Are we really destined to a future where upcoming generations won't experience this? I know many kids who are already incapable of social interactions with strangers. Facebook is terrible because it replaced voice or in-person conversations with people with simple "likes" and online comments. Seeing your friend smile when you tell them good news is so much more meaningful than getting a pop-up notification on a social network saying that your friend "liked" your post.

So yeah, those are my opinions. Thoughts?
Read December 30, 2014, 03:01:49 PM #1

This is my philosophy
Read December 30, 2014, 04:52:26 PM #2

Changes in socialism is so evident to us in the Entertainment indusrtry.  Every year, less and less people venture out to see and be seen in social interactive situations.  Part of the reasons Arcades see less traffic as the years go by. 
Read December 31, 2014, 12:14:04 PM #3

Interesting article and thoughts there. I can say that one of the biggest "bummers" about owning my own machine is the lack of that "third place" he talks about. Even though the player population up north (specifically at Evergreen Lanes) was never high, I found it relaxing to "get out of the house" once or twice a week for an hour play session. Just the fact that I had a destination to go to and I may or may not encounter familiar faces while doing so was enjoyable. Sure, now I've got a machine at my house, but I never get those chance, random encounters with other community members that could turn into something fun or memorable.

I remember getting to talk to Andyburns and Keby at that 2009 DDR US Championship for what felt like the first time. Most of my friends in this area I met directly through dance games at the local arcade in college. If I didn't have that incentive to get me "out of the apartment", I probably would have far fewer friends than I do now.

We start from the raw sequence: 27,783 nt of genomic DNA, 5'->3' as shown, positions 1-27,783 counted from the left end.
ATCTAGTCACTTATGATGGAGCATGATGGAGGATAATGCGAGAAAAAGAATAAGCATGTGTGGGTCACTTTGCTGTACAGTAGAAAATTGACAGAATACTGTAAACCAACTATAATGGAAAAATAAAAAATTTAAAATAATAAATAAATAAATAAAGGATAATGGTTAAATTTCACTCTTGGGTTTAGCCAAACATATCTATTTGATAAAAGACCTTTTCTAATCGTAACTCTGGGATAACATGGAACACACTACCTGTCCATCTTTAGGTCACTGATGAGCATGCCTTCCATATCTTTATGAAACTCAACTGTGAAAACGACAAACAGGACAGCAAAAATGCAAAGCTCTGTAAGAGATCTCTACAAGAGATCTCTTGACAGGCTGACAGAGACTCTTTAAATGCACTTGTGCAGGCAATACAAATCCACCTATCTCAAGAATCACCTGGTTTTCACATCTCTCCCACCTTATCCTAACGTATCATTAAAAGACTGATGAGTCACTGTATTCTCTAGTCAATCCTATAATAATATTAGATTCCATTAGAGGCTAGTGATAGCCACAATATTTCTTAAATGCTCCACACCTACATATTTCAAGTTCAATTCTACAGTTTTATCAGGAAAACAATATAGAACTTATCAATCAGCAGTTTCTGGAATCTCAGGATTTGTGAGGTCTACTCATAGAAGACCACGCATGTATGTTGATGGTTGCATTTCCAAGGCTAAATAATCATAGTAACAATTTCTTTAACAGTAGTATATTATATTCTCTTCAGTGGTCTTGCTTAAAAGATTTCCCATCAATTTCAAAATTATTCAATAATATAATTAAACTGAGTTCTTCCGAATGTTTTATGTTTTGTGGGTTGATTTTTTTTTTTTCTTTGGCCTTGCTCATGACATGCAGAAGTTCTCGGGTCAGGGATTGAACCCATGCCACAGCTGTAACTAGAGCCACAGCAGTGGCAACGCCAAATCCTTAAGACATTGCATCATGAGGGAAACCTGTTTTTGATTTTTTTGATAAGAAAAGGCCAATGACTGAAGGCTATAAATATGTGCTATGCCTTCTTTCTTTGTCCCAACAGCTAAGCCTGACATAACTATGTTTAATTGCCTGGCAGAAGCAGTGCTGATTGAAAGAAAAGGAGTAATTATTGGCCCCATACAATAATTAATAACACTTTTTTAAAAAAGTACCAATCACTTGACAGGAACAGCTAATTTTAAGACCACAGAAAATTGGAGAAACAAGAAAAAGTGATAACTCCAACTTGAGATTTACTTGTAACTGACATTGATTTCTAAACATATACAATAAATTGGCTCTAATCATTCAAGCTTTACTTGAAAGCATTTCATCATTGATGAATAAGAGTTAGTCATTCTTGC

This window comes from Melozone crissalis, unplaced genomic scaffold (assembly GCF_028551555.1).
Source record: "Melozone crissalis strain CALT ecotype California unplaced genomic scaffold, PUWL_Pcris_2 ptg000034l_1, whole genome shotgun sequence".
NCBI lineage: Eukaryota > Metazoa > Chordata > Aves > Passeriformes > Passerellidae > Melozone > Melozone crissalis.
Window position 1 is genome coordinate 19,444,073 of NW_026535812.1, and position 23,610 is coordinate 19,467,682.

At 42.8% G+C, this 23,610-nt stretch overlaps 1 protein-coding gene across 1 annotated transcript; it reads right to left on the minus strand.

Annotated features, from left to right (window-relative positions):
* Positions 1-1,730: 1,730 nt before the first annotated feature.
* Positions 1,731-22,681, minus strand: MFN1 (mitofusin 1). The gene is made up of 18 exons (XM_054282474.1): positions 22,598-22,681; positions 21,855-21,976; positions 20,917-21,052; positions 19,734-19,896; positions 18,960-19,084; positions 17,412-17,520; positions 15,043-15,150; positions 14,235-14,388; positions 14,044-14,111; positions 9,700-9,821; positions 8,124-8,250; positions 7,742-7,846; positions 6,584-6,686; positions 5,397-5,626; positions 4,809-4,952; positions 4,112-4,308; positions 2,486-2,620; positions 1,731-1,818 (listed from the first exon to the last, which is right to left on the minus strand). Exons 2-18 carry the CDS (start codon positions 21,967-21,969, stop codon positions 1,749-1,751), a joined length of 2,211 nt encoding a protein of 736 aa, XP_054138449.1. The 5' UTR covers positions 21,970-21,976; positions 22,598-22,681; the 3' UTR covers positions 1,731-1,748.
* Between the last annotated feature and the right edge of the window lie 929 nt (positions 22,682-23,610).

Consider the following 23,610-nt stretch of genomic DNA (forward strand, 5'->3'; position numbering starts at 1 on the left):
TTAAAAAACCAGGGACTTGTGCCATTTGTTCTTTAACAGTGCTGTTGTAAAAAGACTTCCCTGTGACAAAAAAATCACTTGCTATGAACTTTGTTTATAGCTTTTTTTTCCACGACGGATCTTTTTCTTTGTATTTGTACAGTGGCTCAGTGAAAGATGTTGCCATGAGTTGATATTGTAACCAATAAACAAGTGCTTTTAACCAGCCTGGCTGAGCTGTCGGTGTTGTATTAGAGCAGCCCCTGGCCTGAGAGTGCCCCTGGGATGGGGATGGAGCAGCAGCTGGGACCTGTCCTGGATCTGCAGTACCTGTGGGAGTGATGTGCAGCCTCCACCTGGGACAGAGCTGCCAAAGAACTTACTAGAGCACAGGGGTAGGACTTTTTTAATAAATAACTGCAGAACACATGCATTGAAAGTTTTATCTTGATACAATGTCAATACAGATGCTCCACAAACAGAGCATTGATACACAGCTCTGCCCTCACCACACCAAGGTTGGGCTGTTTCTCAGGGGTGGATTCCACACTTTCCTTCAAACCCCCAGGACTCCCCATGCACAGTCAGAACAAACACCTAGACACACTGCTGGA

Regarding the loss of arcades; I don't know what can be done to combat it. Perhaps suburbia will slow down or reverse in the near future when traffic congestion and travel times to work become too burdensome and people start moving back closer to the city limits, or the city building up more in the outlying areas. Being in architecture, I read about that trend already happening. Despite what feels like "suburbia sprawl", many people are moving into Seattle and most are trying to live as close to the city as they can afford.

I remember when I worked downtown, I would sometimes go to Gameworks after a long work day just to relax (and let traffic thin) before heading home. Same thing is true for Power Play in Bellevue. I worked in Kirkland, but sometimes felt like heading a few minutes South to play some games, then drive trouble-free North back to my house. However, if there's no arcade nearby, it makes these after-work jaunts more of a hassle than an enjoyment. I would prefer it if we had more numerous arcades in the US, but smaller ones. Something about the size of Acme's arcade, located a few miles apart would be great. That way there'd always be a place nearby for kids to go to after school, or people like me to hit up before slogging through the terrible traffic home.

Rant over. That was fun. I hope it all makes sense, because I totally neglected to proof read this.